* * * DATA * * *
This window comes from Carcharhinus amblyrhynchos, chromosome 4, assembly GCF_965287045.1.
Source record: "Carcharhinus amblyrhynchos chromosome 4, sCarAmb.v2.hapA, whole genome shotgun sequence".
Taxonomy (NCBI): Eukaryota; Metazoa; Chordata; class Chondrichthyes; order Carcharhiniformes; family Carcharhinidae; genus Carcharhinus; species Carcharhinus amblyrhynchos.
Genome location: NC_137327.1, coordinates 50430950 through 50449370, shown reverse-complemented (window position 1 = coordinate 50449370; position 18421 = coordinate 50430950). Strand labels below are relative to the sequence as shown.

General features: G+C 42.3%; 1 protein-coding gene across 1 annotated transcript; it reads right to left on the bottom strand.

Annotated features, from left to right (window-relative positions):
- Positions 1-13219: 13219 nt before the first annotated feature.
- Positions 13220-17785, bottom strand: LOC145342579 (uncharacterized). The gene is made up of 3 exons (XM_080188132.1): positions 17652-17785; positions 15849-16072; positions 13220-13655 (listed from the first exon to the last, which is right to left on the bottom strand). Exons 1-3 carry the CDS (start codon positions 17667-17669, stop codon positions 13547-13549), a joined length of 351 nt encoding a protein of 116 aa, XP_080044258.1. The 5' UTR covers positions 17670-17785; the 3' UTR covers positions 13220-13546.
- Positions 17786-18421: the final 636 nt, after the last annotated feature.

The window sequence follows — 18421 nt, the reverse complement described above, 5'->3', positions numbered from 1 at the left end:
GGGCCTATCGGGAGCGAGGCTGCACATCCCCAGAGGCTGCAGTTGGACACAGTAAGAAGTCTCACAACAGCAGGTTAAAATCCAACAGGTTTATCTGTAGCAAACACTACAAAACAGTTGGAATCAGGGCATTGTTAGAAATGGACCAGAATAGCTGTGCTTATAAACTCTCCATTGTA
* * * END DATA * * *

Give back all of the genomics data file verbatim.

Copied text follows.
This window comes from Carcharhinus amblyrhynchos, chromosome 4, assembly GCF_965287045.1.
Source record: "Carcharhinus amblyrhynchos chromosome 4, sCarAmb.v2.hapA, whole genome shotgun sequence".
Taxonomy (NCBI): Eukaryota; Metazoa; Chordata; class Chondrichthyes; order Carcharhiniformes; family Carcharhinidae; genus Carcharhinus; species Carcharhinus amblyrhynchos.
Genome location: NC_137327.1, coordinates 50430950 through 50449370, shown reverse-complemented (window position 1 = coordinate 50449370; position 18421 = coordinate 50430950). Strand labels below are relative to the sequence as shown.

General features: G+C 42.3%; 1 protein-coding gene across 1 annotated transcript; it reads right to left on the bottom strand.

Annotated features, from left to right (window-relative positions):
- Positions 1-13219: 13219 nt before the first annotated feature.
- Positions 13220-17785, bottom strand: LOC145342579 (uncharacterized). The gene is made up of 3 exons (XM_080188132.1): positions 17652-17785; positions 15849-16072; positions 13220-13655 (listed from the first exon to the last, which is right to left on the bottom strand). Exons 1-3 carry the CDS (start codon positions 17667-17669, stop codon positions 13547-13549), a joined length of 351 nt encoding a protein of 116 aa, XP_080044258.1. The 5' UTR covers positions 17670-17785; the 3' UTR covers positions 13220-13546.
- Positions 17786-18421: the final 636 nt, after the last annotated feature.

The window sequence follows — 18421 nt, the reverse complement described above, 5'->3', positions numbered from 1 at the left end:
GGGCCTATCGGGAGCGAGGCTGCACATCCCCAGAGGCTGCAGTTGGACACAGTAAGAAGTCTCACAACAGCAGGTTAAAATCCAACAGGTTTATCTGTAGCAAACACTACAAAACAGTTGGAATCAGGGCATTGTTAGAAATGGACCAGAATAGCTGTGCTTATAAACTCTCCATTGTA